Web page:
Jay W. brings us part two of his terrain series: The WAAAAGH! Strikes Back.
Last time we covered the creative aspects of making a custom table, this time we are going to dig into some of the technical aspects of good terrain.
In the larger sense of things, what makes a good table often varies from one edition of the game to another. In the seventh edition rule set there tends to be a bias towards shooting, and the game has embraced true line of sight. This has resulted in a demand for line of sight blocking terrain.
There are many good theories about how to best distribute terrain to provide a balanced and fair game. Most suggest there be some large LoS blocking pieces in the middle, and an equal distribution of medium sized pieces across the table, followed by some small bases that act as difficult terrain and light cover.
In competitive games keeping terrain balance can be very important to creating a fair and equal playing field. For the Waaagh!! table we wanted to keep these factors in mind, but ultimately the goal was to create a unique table that told a story.
Instead of two large LoS blockers, we chose to create a single massive model for the centre of the table. Taking inspiration from Battlefleet Gothic, we tried to imagine a smaller ork ship that had been damaged in orbit and forced to make a crash landing on the planet surface.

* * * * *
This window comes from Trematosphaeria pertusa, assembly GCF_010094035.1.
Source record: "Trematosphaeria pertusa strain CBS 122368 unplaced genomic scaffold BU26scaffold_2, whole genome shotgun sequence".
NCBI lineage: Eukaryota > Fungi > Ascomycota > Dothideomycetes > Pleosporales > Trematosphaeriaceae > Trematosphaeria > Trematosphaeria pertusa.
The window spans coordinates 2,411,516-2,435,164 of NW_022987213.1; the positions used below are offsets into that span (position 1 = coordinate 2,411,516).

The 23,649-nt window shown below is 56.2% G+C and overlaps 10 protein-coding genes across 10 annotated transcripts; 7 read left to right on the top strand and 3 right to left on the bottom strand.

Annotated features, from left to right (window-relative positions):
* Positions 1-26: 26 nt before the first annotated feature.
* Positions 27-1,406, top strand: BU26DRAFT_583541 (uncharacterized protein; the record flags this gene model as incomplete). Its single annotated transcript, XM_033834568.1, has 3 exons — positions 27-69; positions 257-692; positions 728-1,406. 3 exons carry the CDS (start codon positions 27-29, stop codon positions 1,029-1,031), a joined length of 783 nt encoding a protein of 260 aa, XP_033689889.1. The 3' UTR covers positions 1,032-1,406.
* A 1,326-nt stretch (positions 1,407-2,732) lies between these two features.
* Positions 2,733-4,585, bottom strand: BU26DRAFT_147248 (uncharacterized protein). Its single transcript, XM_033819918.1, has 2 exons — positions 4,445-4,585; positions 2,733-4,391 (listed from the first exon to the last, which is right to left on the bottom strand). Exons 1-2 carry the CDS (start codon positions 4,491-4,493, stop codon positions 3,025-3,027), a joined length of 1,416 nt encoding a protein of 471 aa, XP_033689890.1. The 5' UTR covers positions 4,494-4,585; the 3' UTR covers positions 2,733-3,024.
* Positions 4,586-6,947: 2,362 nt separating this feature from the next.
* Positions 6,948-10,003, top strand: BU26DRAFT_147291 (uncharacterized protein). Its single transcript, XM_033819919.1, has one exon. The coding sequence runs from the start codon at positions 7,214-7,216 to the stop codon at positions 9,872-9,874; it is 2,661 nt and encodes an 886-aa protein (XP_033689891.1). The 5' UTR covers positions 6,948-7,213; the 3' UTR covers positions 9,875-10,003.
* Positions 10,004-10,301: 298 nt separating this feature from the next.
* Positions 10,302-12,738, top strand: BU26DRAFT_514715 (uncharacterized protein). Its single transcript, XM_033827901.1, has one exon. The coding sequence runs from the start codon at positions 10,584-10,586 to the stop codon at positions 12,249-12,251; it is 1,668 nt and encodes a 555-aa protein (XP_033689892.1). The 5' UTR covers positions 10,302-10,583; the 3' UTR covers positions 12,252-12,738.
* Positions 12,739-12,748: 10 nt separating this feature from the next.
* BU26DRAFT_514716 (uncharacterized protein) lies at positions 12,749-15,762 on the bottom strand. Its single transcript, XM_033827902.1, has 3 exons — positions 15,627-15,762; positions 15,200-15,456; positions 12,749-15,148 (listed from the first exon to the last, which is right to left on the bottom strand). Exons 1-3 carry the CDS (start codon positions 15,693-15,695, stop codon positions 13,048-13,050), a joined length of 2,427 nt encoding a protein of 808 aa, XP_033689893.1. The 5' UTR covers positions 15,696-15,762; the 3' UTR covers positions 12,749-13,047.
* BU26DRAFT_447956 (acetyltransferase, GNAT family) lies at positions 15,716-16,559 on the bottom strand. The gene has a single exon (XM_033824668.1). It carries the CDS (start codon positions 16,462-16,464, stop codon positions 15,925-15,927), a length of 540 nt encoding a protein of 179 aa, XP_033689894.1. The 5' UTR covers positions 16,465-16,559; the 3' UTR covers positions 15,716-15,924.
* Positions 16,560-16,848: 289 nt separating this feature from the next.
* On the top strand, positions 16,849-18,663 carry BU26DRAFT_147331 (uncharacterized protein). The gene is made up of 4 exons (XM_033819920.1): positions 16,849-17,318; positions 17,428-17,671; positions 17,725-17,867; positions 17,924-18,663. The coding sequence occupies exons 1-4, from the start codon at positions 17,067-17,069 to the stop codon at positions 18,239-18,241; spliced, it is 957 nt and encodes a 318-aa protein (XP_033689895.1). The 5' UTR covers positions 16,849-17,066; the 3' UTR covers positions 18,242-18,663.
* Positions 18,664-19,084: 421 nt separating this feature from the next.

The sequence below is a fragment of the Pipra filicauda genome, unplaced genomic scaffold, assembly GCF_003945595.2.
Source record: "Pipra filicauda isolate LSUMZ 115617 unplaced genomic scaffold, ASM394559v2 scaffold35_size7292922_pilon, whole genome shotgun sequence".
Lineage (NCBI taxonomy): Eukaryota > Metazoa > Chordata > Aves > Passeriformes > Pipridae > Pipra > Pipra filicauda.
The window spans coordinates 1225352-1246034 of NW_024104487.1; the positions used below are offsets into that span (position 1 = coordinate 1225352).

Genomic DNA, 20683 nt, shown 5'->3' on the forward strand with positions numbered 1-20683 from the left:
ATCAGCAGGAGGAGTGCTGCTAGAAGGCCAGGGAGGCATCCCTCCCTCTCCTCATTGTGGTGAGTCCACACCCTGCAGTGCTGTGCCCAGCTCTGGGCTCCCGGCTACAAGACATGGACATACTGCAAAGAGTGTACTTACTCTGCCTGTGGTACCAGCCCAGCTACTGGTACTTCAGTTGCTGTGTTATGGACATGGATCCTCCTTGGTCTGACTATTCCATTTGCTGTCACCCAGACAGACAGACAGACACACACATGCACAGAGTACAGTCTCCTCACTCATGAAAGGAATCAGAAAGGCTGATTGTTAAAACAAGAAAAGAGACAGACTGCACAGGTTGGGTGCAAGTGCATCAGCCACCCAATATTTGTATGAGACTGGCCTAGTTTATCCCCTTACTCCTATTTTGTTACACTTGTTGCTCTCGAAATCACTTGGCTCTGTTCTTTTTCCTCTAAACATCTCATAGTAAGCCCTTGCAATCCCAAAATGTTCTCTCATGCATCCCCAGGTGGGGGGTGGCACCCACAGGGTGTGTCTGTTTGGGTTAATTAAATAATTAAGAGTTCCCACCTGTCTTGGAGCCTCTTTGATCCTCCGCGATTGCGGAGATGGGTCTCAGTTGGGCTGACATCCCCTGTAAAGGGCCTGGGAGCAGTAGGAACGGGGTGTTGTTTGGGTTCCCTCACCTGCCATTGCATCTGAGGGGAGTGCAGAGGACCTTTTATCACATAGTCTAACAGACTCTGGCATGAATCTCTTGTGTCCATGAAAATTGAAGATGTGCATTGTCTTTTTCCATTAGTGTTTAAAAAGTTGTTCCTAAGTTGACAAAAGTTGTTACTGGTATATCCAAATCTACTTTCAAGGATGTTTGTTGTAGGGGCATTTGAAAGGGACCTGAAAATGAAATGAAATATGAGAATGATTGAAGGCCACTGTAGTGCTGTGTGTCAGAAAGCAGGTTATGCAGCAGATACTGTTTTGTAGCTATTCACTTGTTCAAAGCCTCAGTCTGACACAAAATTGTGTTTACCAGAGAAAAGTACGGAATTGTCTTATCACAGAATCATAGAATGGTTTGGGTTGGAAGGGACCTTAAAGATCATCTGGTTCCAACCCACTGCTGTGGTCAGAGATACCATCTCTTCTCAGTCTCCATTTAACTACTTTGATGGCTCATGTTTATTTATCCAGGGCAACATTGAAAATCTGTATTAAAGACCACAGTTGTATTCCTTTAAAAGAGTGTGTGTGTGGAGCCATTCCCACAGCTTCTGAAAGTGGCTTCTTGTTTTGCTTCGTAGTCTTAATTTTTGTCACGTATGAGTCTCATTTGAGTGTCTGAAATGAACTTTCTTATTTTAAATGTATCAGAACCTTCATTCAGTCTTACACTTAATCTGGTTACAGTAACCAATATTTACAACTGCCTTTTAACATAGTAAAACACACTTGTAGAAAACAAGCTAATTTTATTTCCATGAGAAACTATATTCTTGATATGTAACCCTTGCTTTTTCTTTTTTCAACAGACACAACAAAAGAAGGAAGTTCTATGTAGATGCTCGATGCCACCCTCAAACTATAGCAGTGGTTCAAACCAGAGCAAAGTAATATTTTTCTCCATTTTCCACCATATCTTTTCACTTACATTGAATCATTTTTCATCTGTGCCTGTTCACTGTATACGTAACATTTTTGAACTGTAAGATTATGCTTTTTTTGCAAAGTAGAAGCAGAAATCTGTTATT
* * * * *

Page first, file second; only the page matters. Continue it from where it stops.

Caption: If I had a nickel for every rivet…
Here you can see the initial model pre paint. In order to create the crashed look, we will be making a special base that creates the illusion of it plowing into the surface bow first.
This brings us to the next consideration. Not only do we need to be aware of the strategic value of the terrain we make, but we need to pay attention to playability. By playability I mean how easy it is to move your models in and around the terrain.
We have all played on terrain that is uneven, out of balance, or generally difficult to put models in. Often terrain that looks great is also very difficult to play on. This is where manufactured terrain like those offered by Frontline Gaming really shine. They are specifically designed for playability, something any experienced gamer can appreciate.
With this in mind, we tried to take the middle path when creating the Waaagh!! table. Our goal was to make a one off, story driven table, that looked great, was strategically balanced, and relatively easy to play on.
In other progress, Starwars fever hit again.
Caption: Thats no moon…
We also completed a couple more static pieces, just to be sure that there is enough LoS blocking terrain. Both of these are simple rock formations, but to make one a little more interesting we imagined that an imperial force had dug in, and bunkered down.
Check out part three of this four part series where we talk about adding some dynamic features.